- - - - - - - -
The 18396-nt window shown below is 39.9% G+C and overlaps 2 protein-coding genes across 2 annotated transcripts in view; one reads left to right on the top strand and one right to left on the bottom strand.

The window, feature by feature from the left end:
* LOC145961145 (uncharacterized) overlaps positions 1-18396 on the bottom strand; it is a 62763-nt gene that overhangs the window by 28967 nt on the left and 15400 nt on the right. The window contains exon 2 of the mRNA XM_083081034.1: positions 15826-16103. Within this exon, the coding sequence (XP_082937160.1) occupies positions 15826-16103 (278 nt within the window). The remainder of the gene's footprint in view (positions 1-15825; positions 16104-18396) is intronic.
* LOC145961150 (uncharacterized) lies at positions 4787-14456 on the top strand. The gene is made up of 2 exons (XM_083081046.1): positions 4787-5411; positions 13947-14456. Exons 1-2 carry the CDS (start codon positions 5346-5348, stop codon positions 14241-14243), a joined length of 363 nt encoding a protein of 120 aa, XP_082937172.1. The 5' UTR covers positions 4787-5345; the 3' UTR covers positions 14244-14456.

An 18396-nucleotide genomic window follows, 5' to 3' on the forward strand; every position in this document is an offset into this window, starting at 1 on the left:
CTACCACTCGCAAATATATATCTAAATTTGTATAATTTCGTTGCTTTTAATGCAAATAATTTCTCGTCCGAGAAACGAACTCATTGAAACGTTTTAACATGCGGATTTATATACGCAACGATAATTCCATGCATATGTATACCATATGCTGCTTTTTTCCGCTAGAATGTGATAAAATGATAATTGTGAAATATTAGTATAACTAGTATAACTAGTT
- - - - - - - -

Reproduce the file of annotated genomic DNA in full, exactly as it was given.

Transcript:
The 18396-nt window shown below is 39.9% G+C and overlaps 2 protein-coding genes across 2 annotated transcripts in view; one reads left to right on the top strand and one right to left on the bottom strand.

The window, feature by feature from the left end:
* LOC145961145 (uncharacterized) overlaps positions 1-18396 on the bottom strand; it is a 62763-nt gene that overhangs the window by 28967 nt on the left and 15400 nt on the right. The window contains exon 2 of the mRNA XM_083081034.1: positions 15826-16103. Within this exon, the coding sequence (XP_082937160.1) occupies positions 15826-16103 (278 nt within the window). The remainder of the gene's footprint in view (positions 1-15825; positions 16104-18396) is intronic.
* LOC145961150 (uncharacterized) lies at positions 4787-14456 on the top strand. The gene is made up of 2 exons (XM_083081046.1): positions 4787-5411; positions 13947-14456. Exons 1-2 carry the CDS (start codon positions 5346-5348, stop codon positions 14241-14243), a joined length of 363 nt encoding a protein of 120 aa, XP_082937172.1. The 5' UTR covers positions 4787-5345; the 3' UTR covers positions 14244-14456.

An 18396-nucleotide genomic window follows, 5' to 3' on the forward strand; every position in this document is an offset into this window, starting at 1 on the left:
CTACCACTCGCAAATATATATCTAAATTTGTATAATTTCGTTGCTTTTAATGCAAATAATTTCTCGTCCGAGAAACGAACTCATTGAAACGTTTTAACATGCGGATTTATATACGCAACGATAATTCCATGCATATGTATACCATATGCTGCTTTTTTCCGCTAGAATGTGATAAAATGATAATTGTGAAATATTAGTATAACTAGTATAACTAGTT